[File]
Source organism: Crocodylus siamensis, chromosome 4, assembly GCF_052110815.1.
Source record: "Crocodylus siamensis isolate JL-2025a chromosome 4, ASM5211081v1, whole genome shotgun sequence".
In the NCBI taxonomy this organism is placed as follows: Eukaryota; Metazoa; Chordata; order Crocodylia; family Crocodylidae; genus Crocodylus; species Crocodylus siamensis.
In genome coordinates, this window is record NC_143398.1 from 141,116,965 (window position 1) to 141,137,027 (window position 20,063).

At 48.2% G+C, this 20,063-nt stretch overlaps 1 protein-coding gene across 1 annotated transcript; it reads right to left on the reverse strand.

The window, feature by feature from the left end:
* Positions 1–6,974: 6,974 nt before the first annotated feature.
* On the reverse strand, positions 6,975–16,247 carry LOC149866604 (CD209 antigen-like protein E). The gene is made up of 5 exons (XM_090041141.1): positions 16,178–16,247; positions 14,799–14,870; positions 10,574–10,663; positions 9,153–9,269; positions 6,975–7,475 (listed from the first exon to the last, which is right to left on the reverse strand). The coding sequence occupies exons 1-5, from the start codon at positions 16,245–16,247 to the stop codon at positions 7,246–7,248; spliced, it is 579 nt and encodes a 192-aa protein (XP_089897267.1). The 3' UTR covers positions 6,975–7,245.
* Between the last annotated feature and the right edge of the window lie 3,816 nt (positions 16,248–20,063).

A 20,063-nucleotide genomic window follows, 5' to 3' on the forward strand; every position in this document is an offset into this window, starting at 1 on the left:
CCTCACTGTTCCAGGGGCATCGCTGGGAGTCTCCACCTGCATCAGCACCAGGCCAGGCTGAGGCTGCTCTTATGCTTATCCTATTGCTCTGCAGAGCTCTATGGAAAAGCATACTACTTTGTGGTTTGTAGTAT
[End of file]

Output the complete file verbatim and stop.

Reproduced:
Source organism: Crocodylus siamensis, chromosome 4, assembly GCF_052110815.1.
Source record: "Crocodylus siamensis isolate JL-2025a chromosome 4, ASM5211081v1, whole genome shotgun sequence".
In the NCBI taxonomy this organism is placed as follows: Eukaryota; Metazoa; Chordata; order Crocodylia; family Crocodylidae; genus Crocodylus; species Crocodylus siamensis.
In genome coordinates, this window is record NC_143398.1 from 141,116,965 (window position 1) to 141,137,027 (window position 20,063).

At 48.2% G+C, this 20,063-nt stretch overlaps 1 protein-coding gene across 1 annotated transcript; it reads right to left on the reverse strand.

The window, feature by feature from the left end:
* Positions 1–6,974: 6,974 nt before the first annotated feature.
* On the reverse strand, positions 6,975–16,247 carry LOC149866604 (CD209 antigen-like protein E). The gene is made up of 5 exons (XM_090041141.1): positions 16,178–16,247; positions 14,799–14,870; positions 10,574–10,663; positions 9,153–9,269; positions 6,975–7,475 (listed from the first exon to the last, which is right to left on the reverse strand). The coding sequence occupies exons 1-5, from the start codon at positions 16,245–16,247 to the stop codon at positions 7,246–7,248; spliced, it is 579 nt and encodes a 192-aa protein (XP_089897267.1). The 3' UTR covers positions 6,975–7,245.
* Between the last annotated feature and the right edge of the window lie 3,816 nt (positions 16,248–20,063).

A 20,063-nucleotide genomic window follows, 5' to 3' on the forward strand; every position in this document is an offset into this window, starting at 1 on the left:
CCTCACTGTTCCAGGGGCATCGCTGGGAGTCTCCACCTGCATCAGCACCAGGCCAGGCTGAGGCTGCTCTTATGCTTATCCTATTGCTCTGCAGAGCTCTATGGAAAAGCATACTACTTTGTGGTTTGTAGTAT